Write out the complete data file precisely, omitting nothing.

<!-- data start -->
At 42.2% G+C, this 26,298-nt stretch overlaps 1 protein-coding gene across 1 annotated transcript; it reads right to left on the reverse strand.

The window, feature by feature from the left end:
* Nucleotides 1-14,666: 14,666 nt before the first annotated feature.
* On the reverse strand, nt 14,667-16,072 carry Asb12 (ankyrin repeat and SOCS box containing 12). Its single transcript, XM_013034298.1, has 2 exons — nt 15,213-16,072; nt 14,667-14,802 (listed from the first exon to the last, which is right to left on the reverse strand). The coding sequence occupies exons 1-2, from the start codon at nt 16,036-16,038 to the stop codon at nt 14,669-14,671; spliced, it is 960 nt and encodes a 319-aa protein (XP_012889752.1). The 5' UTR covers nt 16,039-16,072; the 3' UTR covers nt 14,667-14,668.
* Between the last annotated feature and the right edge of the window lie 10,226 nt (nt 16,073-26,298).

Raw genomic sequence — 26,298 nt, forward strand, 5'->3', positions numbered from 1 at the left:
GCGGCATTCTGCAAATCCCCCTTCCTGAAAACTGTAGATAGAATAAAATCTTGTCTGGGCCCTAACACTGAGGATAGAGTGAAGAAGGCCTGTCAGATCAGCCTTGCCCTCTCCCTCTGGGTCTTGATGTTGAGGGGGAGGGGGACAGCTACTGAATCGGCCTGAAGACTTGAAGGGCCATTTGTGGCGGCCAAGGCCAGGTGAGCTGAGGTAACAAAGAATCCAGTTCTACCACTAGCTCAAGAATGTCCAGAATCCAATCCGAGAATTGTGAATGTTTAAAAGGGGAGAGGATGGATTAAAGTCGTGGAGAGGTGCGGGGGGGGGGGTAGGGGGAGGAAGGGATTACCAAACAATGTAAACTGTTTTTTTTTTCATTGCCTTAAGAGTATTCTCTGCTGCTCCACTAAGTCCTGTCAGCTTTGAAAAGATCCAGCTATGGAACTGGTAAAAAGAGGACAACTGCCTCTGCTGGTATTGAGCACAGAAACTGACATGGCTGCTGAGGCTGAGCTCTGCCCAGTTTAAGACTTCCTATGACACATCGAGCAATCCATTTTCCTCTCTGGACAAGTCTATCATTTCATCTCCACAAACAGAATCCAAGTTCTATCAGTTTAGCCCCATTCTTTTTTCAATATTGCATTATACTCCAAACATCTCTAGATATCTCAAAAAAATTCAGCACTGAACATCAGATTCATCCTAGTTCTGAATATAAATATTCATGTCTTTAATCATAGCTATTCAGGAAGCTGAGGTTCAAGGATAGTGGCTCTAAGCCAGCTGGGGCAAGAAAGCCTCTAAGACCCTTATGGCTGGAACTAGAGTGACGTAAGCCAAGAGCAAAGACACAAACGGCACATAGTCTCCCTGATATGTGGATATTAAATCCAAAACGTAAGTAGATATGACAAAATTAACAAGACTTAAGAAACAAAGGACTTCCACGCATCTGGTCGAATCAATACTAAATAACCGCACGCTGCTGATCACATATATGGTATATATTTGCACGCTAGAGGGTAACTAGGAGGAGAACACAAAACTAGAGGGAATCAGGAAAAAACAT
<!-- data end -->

At 42.2% G+C, this 26,298-nt stretch overlaps 1 protein-coding gene across 1 annotated transcript; it reads right to left on the reverse strand.

The window, feature by feature from the left end:
* Nucleotides 1-14,666: 14,666 nt before the first annotated feature.
* On the reverse strand, nt 14,667-16,072 carry Asb12 (ankyrin repeat and SOCS box containing 12). Its single transcript, XM_013034298.1, has 2 exons — nt 15,213-16,072; nt 14,667-14,802 (listed from the first exon to the last, which is right to left on the reverse strand). The coding sequence occupies exons 1-2, from the start codon at nt 16,036-16,038 to the stop codon at nt 14,669-14,671; spliced, it is 960 nt and encodes a 319-aa protein (XP_012889752.1). The 5' UTR covers nt 16,039-16,072; the 3' UTR covers nt 14,667-14,668.
* Between the last annotated feature and the right edge of the window lie 10,226 nt (nt 16,073-26,298).

Raw genomic sequence — 26,298 nt, forward strand, 5'->3', positions numbered from 1 at the left:
GCGGCATTCTGCAAATCCCCCTTCCTGAAAACTGTAGATAGAATAAAATCTTGTCTGGGCCCTAACACTGAGGATAGAGTGAAGAAGGCCTGTCAGATCAGCCTTGCCCTCTCCCTCTGGGTCTTGATGTTGAGGGGGAGGGGGACAGCTACTGAATCGGCCTGAAGACTTGAAGGGCCATTTGTGGCGGCCAAGGCCAGGTGAGCTGAGGTAACAAAGAATCCAGTTCTACCACTAGCTCAAGAATGTCCAGAATCCAATCCGAGAATTGTGAATGTTTAAAAGGGGAGAGGATGGATTAAAGTCGTGGAGAGGTGCGGGGGGGGGGGTAGGGGGAGGAAGGGATTACCAAACAATGTAAACTGTTTTTTTTTTCATTGCCTTAAGAGTATTCTCTGCTGCTCCACTAAGTCCTGTCAGCTTTGAAAAGATCCAGCTATGGAACTGGTAAAAAGAGGACAACTGCCTCTGCTGGTATTGAGCACAGAAACTGACATGGCTGCTGAGGCTGAGCTCTGCCCAGTTTAAGACTTCCTATGACACATCGAGCAATCCATTTTCCTCTCTGGACAAGTCTATCATTTCATCTCCACAAACAGAATCCAAGTTCTATCAGTTTAGCCCCATTCTTTTTTCAATATTGCATTATACTCCAAACATCTCTAGATATCTCAAAAAAATTCAGCACTGAACATCAGATTCATCCTAGTTCTGAATATAAATATTCATGTCTTTAATCATAGCTATTCAGGAAGCTGAGGTTCAAGGATAGTGGCTCTAAGCCAGCTGGGGCAAGAAAGCCTCTAAGACCCTTATGGCTGGAACTAGAGTGACGTAAGCCAAGAGCAAAGACACAAACGGCACATAGTCTCCCTGATATGTGGATATTAAATCCAAAACGTAAGTAGATATGACAAAATTAACAAGACTTAAGAAACAAAGGACTTCCACGCATCTGGTCGAATCAATACTAAATAACCGCACGCTGCTGATCACATATATGGTATATATTTGCACGCTAGAGGGTAACTAGGAGGAGAACACAAAACTAGAGGGAATCAGGAAAAAACAT